Once President Trump tests negative for COVID-19, the communications should ramp back up, but only if it’s not too close to the VP debate—there needs to be space for Kamala to shine through as a strong speaker and influence. At this point, the allies of Joe and digital marketing are going to have the play a significant role in the presidential election for the next few weeks.
Glenn Karwoski, managing director, Karwoski & Courage
President Trump is mounting a massive campaign to get Joe Biden elected, and it’s very effective if you look at the latest polls. That’s not a typo, Trump is campaigning for Biden, albeit not intentionally.
There are several variations of the adage, when your opponent is digging a hole, hand him a shovel. In this case, the president’s increasingly erratic, even for him, behavior is the best communication for the Biden campaign, maybe even better than any of the confident, reassuring ads the Biden campaign is running.
We’ve all come to expect unpredictable things from this president, but his recent claims and behavior are doing more to help Biden’s campaign and hurt his own campaign.
Trump is doing a lot of Biden’s campaigning for him.
My advice for Biden; stay the course you’re on and let the president continue to shovel. With the heavy meds he’s on, 65 tweets today and counting, that hole is going to get very deep.
It was bound to happen. And, after they announced it earlier this year, it was due to happen.
LinkedIn recently unveiled “Stories” on its platform.
Let me summarize the reaction for a vast majority of LinkedIn users: UGH.
I know we’re only one week in, but my initial reaction can be summed up in that one word.
And, I’m hardly alone.
What’s more, think about who’s using Stories in your feed so far.
In my feed, it’s been national players like Carlos Gil and local folks who aren’t afraid of video like Jenna Redfield. Or, uber-promotional folks who have something to sell. I don’t think I’ve seen a single person who works for an agency or corporation post in Stories yet!
Again, I know it’s early. And, behaviors can change. But, my initial reactions can best be summed up this way–based on personal use and potential brand use down the road.
What audience are they playing to?
LinkedIn trends older. According to Pew Research, 35% of LinkedIn users are 50 and over. Add another 37% that are 30-49 year-olds. Who are typically the biggest users of Stories? The under 30 crowd. Miss #1. What’s more, LinkedIn trends male. 57% of LinkedIn users are male. So, LinkedIn trends to be an older, slightly male network. Does that sound like the demo of a group who wants to use Stories? More like the opposite.
People are already intimidated to post to LinkedIn.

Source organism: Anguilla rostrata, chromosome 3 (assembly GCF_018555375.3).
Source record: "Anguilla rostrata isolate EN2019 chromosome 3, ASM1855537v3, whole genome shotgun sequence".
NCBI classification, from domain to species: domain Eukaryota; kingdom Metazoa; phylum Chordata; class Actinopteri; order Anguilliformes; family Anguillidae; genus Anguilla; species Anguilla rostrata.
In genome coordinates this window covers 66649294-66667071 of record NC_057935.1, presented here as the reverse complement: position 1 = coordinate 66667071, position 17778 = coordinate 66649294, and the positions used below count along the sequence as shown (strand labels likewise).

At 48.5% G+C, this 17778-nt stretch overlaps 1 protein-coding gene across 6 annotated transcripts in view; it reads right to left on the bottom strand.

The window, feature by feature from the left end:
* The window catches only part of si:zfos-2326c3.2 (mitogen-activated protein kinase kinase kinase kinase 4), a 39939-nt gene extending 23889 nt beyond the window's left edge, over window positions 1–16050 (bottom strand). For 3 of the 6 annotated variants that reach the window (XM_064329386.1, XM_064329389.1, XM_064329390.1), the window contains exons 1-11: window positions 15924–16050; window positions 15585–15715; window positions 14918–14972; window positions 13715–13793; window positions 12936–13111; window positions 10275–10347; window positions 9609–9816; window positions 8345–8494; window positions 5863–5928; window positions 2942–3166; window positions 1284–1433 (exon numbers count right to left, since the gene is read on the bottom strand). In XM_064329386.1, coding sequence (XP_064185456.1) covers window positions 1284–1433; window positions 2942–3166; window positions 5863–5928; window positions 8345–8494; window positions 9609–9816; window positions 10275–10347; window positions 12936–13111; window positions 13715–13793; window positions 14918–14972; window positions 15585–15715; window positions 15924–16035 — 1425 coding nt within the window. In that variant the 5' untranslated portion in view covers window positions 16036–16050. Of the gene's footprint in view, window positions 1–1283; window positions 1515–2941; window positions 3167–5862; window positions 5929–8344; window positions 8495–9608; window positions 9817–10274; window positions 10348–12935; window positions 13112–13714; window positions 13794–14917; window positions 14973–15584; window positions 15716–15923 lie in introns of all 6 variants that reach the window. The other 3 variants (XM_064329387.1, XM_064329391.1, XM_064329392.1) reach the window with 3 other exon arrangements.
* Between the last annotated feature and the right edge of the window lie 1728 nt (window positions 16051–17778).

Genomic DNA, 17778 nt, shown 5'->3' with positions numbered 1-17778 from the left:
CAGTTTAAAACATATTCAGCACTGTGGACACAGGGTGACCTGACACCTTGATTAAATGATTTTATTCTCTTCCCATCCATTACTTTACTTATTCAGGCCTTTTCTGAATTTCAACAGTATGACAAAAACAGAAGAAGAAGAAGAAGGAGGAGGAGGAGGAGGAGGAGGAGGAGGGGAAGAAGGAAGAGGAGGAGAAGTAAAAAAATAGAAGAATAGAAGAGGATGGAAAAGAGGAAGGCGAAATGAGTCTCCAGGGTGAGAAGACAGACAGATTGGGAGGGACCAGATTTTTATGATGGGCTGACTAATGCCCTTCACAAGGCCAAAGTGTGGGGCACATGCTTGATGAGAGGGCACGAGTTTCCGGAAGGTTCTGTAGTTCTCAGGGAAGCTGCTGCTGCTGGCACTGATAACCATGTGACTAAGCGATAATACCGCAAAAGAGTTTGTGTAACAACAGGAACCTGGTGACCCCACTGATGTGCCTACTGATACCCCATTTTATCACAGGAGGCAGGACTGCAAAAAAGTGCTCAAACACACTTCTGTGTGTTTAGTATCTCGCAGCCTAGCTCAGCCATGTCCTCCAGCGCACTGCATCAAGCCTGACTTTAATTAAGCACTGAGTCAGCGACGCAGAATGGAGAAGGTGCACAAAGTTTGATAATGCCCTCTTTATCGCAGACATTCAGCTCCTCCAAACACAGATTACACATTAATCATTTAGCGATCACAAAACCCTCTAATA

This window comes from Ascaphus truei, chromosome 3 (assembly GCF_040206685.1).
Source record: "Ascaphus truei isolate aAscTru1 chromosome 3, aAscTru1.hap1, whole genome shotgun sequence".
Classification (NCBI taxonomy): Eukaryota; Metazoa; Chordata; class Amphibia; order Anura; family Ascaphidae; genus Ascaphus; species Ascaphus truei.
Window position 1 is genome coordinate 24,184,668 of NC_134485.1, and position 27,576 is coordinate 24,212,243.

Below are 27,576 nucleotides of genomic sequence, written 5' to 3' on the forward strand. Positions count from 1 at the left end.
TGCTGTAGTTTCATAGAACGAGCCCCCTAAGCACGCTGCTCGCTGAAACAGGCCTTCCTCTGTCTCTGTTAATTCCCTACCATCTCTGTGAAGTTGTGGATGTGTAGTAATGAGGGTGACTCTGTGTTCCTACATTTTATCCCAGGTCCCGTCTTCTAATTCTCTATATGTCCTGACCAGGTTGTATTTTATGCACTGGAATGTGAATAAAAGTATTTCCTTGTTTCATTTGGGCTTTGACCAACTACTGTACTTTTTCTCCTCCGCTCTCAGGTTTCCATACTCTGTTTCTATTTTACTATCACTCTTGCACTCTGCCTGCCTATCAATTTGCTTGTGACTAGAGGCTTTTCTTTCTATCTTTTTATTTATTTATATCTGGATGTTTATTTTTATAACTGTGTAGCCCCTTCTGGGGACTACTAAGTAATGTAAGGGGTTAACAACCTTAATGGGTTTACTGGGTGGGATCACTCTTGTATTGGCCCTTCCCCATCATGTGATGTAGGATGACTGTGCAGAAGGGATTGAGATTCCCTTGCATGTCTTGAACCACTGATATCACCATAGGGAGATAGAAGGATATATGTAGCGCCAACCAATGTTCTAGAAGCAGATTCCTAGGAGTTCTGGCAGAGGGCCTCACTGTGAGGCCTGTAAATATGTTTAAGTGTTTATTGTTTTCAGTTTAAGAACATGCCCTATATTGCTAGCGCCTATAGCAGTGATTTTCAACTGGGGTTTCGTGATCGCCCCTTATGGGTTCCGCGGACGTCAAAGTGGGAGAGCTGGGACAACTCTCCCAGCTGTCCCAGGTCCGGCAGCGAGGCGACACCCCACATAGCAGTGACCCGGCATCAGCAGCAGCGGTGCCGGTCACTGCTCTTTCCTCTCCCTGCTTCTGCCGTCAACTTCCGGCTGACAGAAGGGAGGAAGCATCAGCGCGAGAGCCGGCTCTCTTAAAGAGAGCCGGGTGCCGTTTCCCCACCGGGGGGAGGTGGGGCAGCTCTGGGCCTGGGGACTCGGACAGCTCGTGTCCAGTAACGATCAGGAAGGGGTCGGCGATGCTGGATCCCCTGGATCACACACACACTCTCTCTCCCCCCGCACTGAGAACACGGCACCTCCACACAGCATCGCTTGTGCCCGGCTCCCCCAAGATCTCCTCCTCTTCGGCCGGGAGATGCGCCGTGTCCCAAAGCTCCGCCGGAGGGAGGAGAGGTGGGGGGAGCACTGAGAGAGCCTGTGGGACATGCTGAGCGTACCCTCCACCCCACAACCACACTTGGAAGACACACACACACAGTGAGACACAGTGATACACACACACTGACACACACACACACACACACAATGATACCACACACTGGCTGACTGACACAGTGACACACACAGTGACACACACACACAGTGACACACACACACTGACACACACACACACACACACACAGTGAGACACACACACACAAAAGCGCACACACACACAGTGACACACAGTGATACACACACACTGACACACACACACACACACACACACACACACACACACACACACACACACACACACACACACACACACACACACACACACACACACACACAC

I recently started doing more social media coaching (in fact, I unveiled a new service around this last month–more here, if you’re interested). A lot of that coaching, so far, has revolved around LinkedIn. And, one of the common themes I’m hearing is this: I’m hesitant to post. For lots of reasons (all valid). So, now you want a user base (most likely) full of people who are probably more hesitant to post to the FEED to create STORIES? Um, that’s not going to happen. No chance. In fact, I’m already hearing whispers of people saying they will never publish a story, personally.
Desktop vs. mobile usage
57% of LinkedIn traffic comes from mobile devices. That sounds pretty good until you think about the fact that 98% of Facebook’s traffic comes from mobile. And, the fact that roughly 4 in 10 people are still accessing LinkedIn from a desktop computer. What’s the issue with that, you say? Only this little tidbit: Stories aren’t available on the desktop version of LinkedIn (yet). Sure, they will probably add that eventually but for now, you can only publish Stories through your mobile device. A barrier for 40% of all LinkedIn users.
Do you have enough to say?
The beautiful part of Stories on Insta and Snap is it gives you the opportunity to publish stuff you wouldn’t normally publish in a more “permanent” feed. Throwaway stuff. The smaller snippets of your day. Which makes total sense on platforms like Instagram and Snapchat. But, why would you do that on LinkedIn? Most people have a hard time coming up with 2-3 things a week (or month!) to say on LinkedIn let alone 3-5 things A DAY. Most people simply don’t have enough to say on LinkedIn to participate in Stories on a daily or weekly basis. I’m already seeing people running out of things to say on Stories on LinkedIn!
For starters, when will brands ever have access?
I haven’t seen much on this to date, but I’m guessing the plan is “soon.” My bet: They’re seeing how the rollout goes with humans first before rolling out to brands.
MORE CONTENT? You have got to be kidding me.
So, let me get this straight. You want under-resourced social media teams to come up with 5-10 new Stories per week for a single social media platform? Keep in mind, you can’t easily repurpose Stories from Instagram like you can on Facebook. This needs to be uniquely LinkedIn story content. I just don’t see already strapped social teams embracing that right now. And, probably not ever.
See #4 above–what are brands going to say?
Again, most brands have a tough time coming up with a couple things a week to say on LinkedIn. Now we’re asking them to come up with 5-10 Stories (and that might be on the light side) per week? Not happening–not for most brands. Their time and attention is better spent in other spots (like the feed!).
What would be the actual goal?